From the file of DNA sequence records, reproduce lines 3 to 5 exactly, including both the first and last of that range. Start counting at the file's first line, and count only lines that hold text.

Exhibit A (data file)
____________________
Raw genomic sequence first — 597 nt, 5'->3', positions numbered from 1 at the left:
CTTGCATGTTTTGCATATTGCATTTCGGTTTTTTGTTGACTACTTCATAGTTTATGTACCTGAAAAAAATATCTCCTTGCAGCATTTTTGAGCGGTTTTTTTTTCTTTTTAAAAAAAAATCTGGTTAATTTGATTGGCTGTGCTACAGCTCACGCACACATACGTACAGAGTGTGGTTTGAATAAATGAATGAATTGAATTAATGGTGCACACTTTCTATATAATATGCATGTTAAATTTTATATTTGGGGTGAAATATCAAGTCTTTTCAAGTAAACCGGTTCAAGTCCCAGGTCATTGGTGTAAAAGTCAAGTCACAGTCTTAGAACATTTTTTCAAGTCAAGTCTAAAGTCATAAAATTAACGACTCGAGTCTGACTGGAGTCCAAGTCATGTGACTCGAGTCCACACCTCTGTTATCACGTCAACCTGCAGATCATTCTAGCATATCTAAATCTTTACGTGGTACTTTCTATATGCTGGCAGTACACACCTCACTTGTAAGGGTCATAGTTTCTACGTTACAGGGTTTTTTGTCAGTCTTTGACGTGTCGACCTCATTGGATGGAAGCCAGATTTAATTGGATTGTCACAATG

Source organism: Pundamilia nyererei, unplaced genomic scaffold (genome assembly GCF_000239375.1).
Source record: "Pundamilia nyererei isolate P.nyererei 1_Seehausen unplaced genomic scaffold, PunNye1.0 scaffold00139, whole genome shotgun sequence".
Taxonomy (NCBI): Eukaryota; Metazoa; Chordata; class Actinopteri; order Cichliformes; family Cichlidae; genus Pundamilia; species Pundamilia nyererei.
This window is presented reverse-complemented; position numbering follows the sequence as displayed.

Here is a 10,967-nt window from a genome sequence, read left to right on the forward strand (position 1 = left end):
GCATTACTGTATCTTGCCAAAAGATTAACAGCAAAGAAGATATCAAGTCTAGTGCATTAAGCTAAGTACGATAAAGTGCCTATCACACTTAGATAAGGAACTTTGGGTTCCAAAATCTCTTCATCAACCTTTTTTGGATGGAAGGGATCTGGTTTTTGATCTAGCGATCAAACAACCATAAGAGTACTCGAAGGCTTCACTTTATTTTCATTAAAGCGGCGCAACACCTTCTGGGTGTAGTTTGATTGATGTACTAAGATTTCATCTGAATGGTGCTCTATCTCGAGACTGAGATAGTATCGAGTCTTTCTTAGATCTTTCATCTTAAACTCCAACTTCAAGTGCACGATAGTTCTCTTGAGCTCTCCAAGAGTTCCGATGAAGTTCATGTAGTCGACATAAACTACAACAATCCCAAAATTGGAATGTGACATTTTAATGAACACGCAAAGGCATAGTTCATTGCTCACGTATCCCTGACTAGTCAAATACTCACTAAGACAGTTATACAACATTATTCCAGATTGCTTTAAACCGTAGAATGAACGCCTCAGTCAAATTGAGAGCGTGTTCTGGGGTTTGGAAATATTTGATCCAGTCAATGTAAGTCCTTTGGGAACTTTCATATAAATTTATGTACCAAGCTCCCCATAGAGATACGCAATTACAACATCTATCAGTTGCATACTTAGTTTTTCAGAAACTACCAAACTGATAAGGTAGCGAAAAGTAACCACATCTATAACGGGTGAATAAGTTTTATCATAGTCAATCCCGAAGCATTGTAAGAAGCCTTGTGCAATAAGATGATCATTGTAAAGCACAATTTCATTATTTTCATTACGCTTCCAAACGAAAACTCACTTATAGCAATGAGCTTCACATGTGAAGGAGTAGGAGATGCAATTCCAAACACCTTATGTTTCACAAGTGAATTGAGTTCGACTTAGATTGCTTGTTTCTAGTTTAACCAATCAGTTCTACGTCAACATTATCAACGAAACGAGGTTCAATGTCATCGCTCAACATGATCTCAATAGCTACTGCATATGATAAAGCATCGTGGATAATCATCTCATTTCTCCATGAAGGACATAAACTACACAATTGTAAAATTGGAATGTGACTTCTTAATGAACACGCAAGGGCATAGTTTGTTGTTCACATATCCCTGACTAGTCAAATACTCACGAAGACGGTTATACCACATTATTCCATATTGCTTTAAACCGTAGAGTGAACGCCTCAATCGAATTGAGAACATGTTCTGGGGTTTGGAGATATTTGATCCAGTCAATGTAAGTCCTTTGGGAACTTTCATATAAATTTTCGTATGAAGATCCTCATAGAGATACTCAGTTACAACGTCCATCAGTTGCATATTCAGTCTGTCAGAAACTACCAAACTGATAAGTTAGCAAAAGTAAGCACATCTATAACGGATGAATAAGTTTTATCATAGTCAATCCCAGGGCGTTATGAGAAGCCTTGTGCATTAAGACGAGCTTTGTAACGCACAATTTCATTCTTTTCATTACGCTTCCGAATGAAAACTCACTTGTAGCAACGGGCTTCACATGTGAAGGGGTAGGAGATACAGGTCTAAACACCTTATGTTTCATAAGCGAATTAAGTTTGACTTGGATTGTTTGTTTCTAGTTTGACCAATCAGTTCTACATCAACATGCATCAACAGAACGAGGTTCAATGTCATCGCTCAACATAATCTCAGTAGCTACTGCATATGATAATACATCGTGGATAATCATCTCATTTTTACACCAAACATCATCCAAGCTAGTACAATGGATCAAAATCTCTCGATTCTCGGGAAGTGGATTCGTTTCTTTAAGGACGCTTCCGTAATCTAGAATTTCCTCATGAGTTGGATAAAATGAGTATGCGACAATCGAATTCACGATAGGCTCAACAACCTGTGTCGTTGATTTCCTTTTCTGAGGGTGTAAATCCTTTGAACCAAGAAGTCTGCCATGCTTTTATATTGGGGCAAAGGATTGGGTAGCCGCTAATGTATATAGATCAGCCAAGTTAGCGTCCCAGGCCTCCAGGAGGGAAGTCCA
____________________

Source organism: Pundamilia nyererei, unplaced genomic scaffold (genome assembly GCF_000239375.1).
Source record: "Pundamilia nyererei isolate P.nyererei 1_Seehausen unplaced genomic scaffold, PunNye1.0 scaffold00139, whole genome shotgun sequence".
Taxonomy (NCBI): Eukaryota; Metazoa; Chordata; class Actinopteri; order Cichliformes; family Cichlidae; genus Pundamilia; species Pundamilia nyererei.